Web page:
Concealed listening posts at Rjukan and Notodden also revealed high-level German discussions of long-range weaponry. The place name Peenemünde was frequently mentioned. As this intelligence reaching Tronstad's ear via his contacts in Norway, he forwarded it to the British. As a result, the Royal Air Force bombed the Army Research Center of Peenemünde in August 1943. Further raids were made by the US Army Air Force in July and August 1944. The bombing halted the weapons program there, which centered around development of the V-1 flying bomb and the V-2 rocket. Fellow scientists Rideal and Evans later wrote that Tronstad "contributed directly to the speedy victory of the Allied Nations, besides saving the region which came to be known as 'Southern England' from an even longer and more severe ordeal than it actually endured".
In 1944, when the tide of war was turning against Germany, the German forces started to retreat from Northern Norway. However, they used scorched earth tactics as they retreated. Consequently, Tronstad started to plan how to organize a defence of industrial sites in Southern Norway. The first plan pertained to Upper Telemark, and was codenamed Operation Sunshine. Its basic principle was to build a defence force from the existing Milorg pockets in the district. Tronstad, who earlier had been stopped from travelling to Norway himself, did so this time. He felt that it was time to deal a decisive blow to a dwindling German war power, and called for the "full effort ... from all who would be called men".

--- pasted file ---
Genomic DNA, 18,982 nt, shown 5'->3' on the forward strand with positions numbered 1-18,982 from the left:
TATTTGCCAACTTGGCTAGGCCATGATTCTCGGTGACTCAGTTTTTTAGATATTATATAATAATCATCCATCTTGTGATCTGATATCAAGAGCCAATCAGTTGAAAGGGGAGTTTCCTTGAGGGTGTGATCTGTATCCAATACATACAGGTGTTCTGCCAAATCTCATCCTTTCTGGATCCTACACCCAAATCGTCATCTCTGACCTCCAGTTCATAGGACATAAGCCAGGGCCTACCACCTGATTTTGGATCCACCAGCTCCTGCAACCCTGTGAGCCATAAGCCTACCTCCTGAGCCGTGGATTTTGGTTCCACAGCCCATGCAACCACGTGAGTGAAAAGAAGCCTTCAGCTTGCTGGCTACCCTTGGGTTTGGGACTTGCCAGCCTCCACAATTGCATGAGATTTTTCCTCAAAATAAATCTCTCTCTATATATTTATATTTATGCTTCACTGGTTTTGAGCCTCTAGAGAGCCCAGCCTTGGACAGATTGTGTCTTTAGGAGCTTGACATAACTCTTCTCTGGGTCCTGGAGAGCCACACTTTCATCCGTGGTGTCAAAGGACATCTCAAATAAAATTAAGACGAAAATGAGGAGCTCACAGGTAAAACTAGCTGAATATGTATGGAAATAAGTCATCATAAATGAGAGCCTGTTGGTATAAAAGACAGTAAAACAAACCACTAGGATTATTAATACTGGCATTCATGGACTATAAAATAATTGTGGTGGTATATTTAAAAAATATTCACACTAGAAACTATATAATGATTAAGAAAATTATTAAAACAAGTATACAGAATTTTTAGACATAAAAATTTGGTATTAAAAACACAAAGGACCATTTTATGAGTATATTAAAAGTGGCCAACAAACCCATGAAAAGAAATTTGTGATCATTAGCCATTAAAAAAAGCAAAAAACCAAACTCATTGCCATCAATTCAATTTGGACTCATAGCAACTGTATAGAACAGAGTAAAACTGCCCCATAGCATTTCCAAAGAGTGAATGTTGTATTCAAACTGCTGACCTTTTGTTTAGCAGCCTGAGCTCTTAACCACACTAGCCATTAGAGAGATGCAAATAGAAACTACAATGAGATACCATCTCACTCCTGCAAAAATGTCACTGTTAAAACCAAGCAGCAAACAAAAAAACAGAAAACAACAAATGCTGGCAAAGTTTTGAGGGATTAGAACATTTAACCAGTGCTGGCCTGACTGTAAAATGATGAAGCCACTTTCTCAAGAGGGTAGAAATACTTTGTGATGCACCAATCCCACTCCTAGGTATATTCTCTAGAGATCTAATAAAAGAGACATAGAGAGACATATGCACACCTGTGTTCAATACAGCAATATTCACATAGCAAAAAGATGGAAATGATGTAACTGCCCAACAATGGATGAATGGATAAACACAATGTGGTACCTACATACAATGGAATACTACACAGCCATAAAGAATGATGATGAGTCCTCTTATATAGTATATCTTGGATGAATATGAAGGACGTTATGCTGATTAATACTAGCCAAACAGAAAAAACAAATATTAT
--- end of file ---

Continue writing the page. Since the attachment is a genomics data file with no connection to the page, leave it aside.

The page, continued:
Tronstad was parachuted into Hardangervidda on 4 October 1944, together with eight Norwegian Independent Company 1 members. The group included Gunnar Syverstad, Jens-Anton Poulsson and Claus Helberg. They lived in a small cabin built by Einar Skinnarland.